A few weekends ago I went to visit Calke Abbey in Derbyshire. Surrounded by a large and impressive park Calke Abbey is a stately home that the National Trust is leaving largely in the decaying state it was in when it first became a Trust property. So as well as magnificent rooms that echo the grandeur that once was, there are the rooms abandoned by the owners when the upkeep of the house just became too expensive.
Founded in the early 12th century, Calke Abbey was established by the 2nd Earl of Chester and was never actually an abbey, though it does sit on the site of an Augustinian priory. There’s nothing left of the original building, however, as it was completely remodelled during the eighteenth century.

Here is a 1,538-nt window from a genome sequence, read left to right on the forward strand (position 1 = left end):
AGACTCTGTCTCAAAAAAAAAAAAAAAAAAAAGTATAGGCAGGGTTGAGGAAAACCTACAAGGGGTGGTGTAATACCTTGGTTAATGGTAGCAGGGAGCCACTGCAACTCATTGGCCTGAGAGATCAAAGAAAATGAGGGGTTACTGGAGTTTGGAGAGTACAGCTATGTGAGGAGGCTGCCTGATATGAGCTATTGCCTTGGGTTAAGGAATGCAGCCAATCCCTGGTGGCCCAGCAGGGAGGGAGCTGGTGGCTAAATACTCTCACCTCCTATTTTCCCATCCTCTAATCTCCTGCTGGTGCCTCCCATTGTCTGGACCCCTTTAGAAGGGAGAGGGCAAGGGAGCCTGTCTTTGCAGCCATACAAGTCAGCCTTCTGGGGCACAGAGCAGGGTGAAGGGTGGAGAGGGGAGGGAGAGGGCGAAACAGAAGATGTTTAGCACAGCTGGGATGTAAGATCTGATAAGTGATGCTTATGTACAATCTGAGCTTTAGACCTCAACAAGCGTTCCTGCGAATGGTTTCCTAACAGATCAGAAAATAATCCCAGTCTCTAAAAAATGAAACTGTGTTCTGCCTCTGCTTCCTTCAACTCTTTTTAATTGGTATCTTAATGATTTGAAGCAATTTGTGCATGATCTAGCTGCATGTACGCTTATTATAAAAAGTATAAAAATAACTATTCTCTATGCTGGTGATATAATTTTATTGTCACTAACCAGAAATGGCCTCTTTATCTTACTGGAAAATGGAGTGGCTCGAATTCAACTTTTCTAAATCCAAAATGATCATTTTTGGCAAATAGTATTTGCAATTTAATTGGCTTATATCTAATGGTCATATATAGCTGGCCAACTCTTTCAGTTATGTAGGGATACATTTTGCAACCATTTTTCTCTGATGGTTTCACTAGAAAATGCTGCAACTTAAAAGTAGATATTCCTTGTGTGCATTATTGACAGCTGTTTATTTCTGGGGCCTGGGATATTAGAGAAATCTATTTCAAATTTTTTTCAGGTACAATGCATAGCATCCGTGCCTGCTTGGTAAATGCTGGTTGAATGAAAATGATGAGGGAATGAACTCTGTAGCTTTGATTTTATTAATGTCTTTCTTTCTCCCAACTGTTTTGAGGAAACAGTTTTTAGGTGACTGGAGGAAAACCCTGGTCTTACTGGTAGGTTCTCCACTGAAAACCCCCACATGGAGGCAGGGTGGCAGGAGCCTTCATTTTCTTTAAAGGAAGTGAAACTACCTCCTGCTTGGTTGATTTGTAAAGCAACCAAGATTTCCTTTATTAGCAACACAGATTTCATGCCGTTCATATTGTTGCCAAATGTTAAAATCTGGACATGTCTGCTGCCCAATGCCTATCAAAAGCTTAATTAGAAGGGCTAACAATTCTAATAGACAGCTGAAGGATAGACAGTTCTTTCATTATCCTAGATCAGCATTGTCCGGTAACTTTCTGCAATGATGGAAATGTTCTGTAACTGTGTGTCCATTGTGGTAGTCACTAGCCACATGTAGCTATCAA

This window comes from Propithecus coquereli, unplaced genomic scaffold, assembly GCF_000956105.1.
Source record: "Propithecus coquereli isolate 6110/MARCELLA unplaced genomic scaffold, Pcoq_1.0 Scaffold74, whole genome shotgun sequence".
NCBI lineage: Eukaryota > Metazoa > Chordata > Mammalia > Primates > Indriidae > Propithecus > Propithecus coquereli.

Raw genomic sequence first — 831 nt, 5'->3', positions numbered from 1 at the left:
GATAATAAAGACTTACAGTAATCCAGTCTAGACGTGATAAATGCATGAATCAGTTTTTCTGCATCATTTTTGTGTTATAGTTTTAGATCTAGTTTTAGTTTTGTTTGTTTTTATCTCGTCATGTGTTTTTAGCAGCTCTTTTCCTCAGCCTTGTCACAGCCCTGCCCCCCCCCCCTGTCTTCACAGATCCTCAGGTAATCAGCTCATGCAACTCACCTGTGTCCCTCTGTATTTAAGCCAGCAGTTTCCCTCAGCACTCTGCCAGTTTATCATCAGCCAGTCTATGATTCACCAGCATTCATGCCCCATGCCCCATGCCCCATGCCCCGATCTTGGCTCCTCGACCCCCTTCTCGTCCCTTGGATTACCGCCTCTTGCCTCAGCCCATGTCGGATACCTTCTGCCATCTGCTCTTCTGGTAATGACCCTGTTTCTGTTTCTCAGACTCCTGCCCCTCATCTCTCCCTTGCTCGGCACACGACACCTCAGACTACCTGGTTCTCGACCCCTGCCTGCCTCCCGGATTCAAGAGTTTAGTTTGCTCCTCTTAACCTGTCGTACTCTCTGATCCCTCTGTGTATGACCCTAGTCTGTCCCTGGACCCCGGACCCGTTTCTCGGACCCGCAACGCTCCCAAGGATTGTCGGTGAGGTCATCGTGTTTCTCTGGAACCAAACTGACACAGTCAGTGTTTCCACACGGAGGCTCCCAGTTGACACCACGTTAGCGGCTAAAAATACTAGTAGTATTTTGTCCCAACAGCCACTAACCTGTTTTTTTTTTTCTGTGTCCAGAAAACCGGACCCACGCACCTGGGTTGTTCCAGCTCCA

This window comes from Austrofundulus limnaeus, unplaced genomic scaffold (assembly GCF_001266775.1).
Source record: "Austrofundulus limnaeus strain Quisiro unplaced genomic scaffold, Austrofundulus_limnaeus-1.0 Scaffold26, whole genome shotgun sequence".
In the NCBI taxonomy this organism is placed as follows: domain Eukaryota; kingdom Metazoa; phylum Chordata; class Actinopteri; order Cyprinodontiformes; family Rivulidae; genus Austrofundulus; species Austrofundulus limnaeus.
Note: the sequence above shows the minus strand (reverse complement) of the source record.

Rooms in a state of decay are juxtaposed with rooms chock-full of curiosities and collectables, like the dining-room
and the saloon, which was turned into a private museum in the nineteenth century, display such items as the crocodiles skull below, thought to have been brought back from Egypt in 1870.
Rooms that are shown in their state of decay include the school room, where the below doll’s house can be found
this room, where photos of past inhabitants are projected on to a canvas along one wall…
The wine cellars and tunnels under the house are also a highlight
and the park itself, which would make a more than adequate visit on all its own.